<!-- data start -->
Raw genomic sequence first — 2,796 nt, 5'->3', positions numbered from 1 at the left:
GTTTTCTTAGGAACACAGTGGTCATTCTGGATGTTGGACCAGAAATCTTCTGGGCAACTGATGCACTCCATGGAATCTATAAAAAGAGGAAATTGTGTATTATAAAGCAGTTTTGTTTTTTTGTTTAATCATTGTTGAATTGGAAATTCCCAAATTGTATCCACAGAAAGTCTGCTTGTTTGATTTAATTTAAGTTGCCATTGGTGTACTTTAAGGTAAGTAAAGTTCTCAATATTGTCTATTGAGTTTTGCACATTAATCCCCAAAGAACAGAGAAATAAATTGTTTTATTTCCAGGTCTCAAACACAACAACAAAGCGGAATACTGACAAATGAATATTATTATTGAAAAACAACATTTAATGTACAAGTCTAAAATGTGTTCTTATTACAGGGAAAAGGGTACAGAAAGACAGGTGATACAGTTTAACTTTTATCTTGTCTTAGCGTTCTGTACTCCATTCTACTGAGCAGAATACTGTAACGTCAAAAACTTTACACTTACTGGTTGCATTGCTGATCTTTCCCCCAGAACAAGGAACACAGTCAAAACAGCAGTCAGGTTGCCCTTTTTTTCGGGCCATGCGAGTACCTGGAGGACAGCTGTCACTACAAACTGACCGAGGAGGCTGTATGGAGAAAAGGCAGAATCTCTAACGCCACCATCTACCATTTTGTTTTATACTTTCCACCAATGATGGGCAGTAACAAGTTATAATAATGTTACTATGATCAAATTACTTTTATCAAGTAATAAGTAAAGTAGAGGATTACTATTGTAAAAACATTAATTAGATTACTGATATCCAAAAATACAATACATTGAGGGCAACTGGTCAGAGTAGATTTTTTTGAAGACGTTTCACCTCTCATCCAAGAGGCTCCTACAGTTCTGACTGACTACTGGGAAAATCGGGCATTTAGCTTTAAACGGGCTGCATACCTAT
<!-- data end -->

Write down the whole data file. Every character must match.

Raw genomic sequence first — 2,796 nt, 5'->3', positions numbered from 1 at the left:
GTTTTCTTAGGAACACAGTGGTCATTCTGGATGTTGGACCAGAAATCTTCTGGGCAACTGATGCACTCCATGGAATCTATAAAAAGAGGAAATTGTGTATTATAAAGCAGTTTTGTTTTTTTGTTTAATCATTGTTGAATTGGAAATTCCCAAATTGTATCCACAGAAAGTCTGCTTGTTTGATTTAATTTAAGTTGCCATTGGTGTACTTTAAGGTAAGTAAAGTTCTCAATATTGTCTATTGAGTTTTGCACATTAATCCCCAAAGAACAGAGAAATAAATTGTTTTATTTCCAGGTCTCAAACACAACAACAAAGCGGAATACTGACAAATGAATATTATTATTGAAAAACAACATTTAATGTACAAGTCTAAAATGTGTTCTTATTACAGGGAAAAGGGTACAGAAAGACAGGTGATACAGTTTAACTTTTATCTTGTCTTAGCGTTCTGTACTCCATTCTACTGAGCAGAATACTGTAACGTCAAAAACTTTACACTTACTGGTTGCATTGCTGATCTTTCCCCCAGAACAAGGAACACAGTCAAAACAGCAGTCAGGTTGCCCTTTTTTTCGGGCCATGCGAGTACCTGGAGGACAGCTGTCACTACAAACTGACCGAGGAGGCTGTATGGAGAAAAGGCAGAATCTCTAACGCCACCATCTACCATTTTGTTTTATACTTTCCACCAATGATGGGCAGTAACAAGTTATAATAATGTTACTATGATCAAATTACTTTTATCAAGTAATAAGTAAAGTAGAGGATTACTATTGTAAAAACATTAATTAGATTACTGATATCCAAAAATACAATACATTGAGGGCAACTGGTCAGAGTAGATTTTTTTGAAGACGTTTCACCTCTCATCCAAGAGGCTCCTACAGTTCTGACTGACTACTGGGAAAATCGGGCATTTAGCTTTAAACGGGCTGCATACCTAT